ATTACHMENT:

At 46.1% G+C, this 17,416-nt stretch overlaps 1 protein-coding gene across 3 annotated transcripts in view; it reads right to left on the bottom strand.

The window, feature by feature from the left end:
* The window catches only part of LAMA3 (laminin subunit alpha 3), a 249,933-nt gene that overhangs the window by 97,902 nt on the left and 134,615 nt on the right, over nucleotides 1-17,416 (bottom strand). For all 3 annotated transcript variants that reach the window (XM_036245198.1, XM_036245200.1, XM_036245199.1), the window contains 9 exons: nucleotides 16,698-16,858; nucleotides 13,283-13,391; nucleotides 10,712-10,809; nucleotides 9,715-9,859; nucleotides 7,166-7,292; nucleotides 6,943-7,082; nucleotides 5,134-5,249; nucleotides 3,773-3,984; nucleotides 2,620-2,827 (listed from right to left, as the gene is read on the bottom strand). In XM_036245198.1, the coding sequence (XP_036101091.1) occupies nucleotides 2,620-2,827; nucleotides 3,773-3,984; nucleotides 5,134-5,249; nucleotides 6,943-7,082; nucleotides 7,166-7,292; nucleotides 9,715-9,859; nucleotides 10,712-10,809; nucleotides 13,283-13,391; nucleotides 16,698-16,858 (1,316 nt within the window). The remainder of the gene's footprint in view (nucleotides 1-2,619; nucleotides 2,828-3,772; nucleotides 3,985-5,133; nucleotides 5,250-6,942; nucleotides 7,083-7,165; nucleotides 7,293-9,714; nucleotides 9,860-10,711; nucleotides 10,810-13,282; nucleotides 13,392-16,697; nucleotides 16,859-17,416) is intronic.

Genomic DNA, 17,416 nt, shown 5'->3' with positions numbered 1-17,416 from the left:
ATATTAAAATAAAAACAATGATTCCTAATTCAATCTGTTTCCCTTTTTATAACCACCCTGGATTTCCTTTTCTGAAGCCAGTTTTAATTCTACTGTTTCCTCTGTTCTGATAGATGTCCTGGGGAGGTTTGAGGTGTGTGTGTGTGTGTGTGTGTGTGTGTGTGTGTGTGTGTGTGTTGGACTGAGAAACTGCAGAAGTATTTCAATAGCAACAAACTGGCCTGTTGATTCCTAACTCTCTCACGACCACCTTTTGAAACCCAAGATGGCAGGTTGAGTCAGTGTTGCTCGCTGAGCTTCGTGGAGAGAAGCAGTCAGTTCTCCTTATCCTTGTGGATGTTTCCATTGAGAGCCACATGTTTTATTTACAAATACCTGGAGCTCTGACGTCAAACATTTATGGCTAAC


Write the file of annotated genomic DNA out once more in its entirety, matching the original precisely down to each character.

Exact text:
At 46.1% G+C, this 17,416-nt stretch overlaps 1 protein-coding gene across 3 annotated transcripts in view; it reads right to left on the bottom strand.

The window, feature by feature from the left end:
* The window catches only part of LAMA3 (laminin subunit alpha 3), a 249,933-nt gene that overhangs the window by 97,902 nt on the left and 134,615 nt on the right, over nucleotides 1-17,416 (bottom strand). For all 3 annotated transcript variants that reach the window (XM_036245198.1, XM_036245200.1, XM_036245199.1), the window contains 9 exons: nucleotides 16,698-16,858; nucleotides 13,283-13,391; nucleotides 10,712-10,809; nucleotides 9,715-9,859; nucleotides 7,166-7,292; nucleotides 6,943-7,082; nucleotides 5,134-5,249; nucleotides 3,773-3,984; nucleotides 2,620-2,827 (listed from right to left, as the gene is read on the bottom strand). In XM_036245198.1, the coding sequence (XP_036101091.1) occupies nucleotides 2,620-2,827; nucleotides 3,773-3,984; nucleotides 5,134-5,249; nucleotides 6,943-7,082; nucleotides 7,166-7,292; nucleotides 9,715-9,859; nucleotides 10,712-10,809; nucleotides 13,283-13,391; nucleotides 16,698-16,858 (1,316 nt within the window). The remainder of the gene's footprint in view (nucleotides 1-2,619; nucleotides 2,828-3,772; nucleotides 3,985-5,133; nucleotides 5,250-6,942; nucleotides 7,083-7,165; nucleotides 7,293-9,714; nucleotides 9,860-10,711; nucleotides 10,810-13,282; nucleotides 13,392-16,697; nucleotides 16,859-17,416) is intronic.

Genomic DNA, 17,416 nt, shown 5'->3' with positions numbered 1-17,416 from the left:
ATATTAAAATAAAAACAATGATTCCTAATTCAATCTGTTTCCCTTTTTATAACCACCCTGGATTTCCTTTTCTGAAGCCAGTTTTAATTCTACTGTTTCCTCTGTTCTGATAGATGTCCTGGGGAGGTTTGAGGTGTGTGTGTGTGTGTGTGTGTGTGTGTGTGTGTGTGTGTGTGTTGGACTGAGAAACTGCAGAAGTATTTCAATAGCAACAAACTGGCCTGTTGATTCCTAACTCTCTCACGACCACCTTTTGAAACCCAAGATGGCAGGTTGAGTCAGTGTTGCTCGCTGAGCTTCGTGGAGAGAAGCAGTCAGTTCTCCTTATCCTTGTGGATGTTTCCATTGAGAGCCACATGTTTTATTTACAAATACCTGGAGCTCTGACGTCAAACATTTATGGCTAAC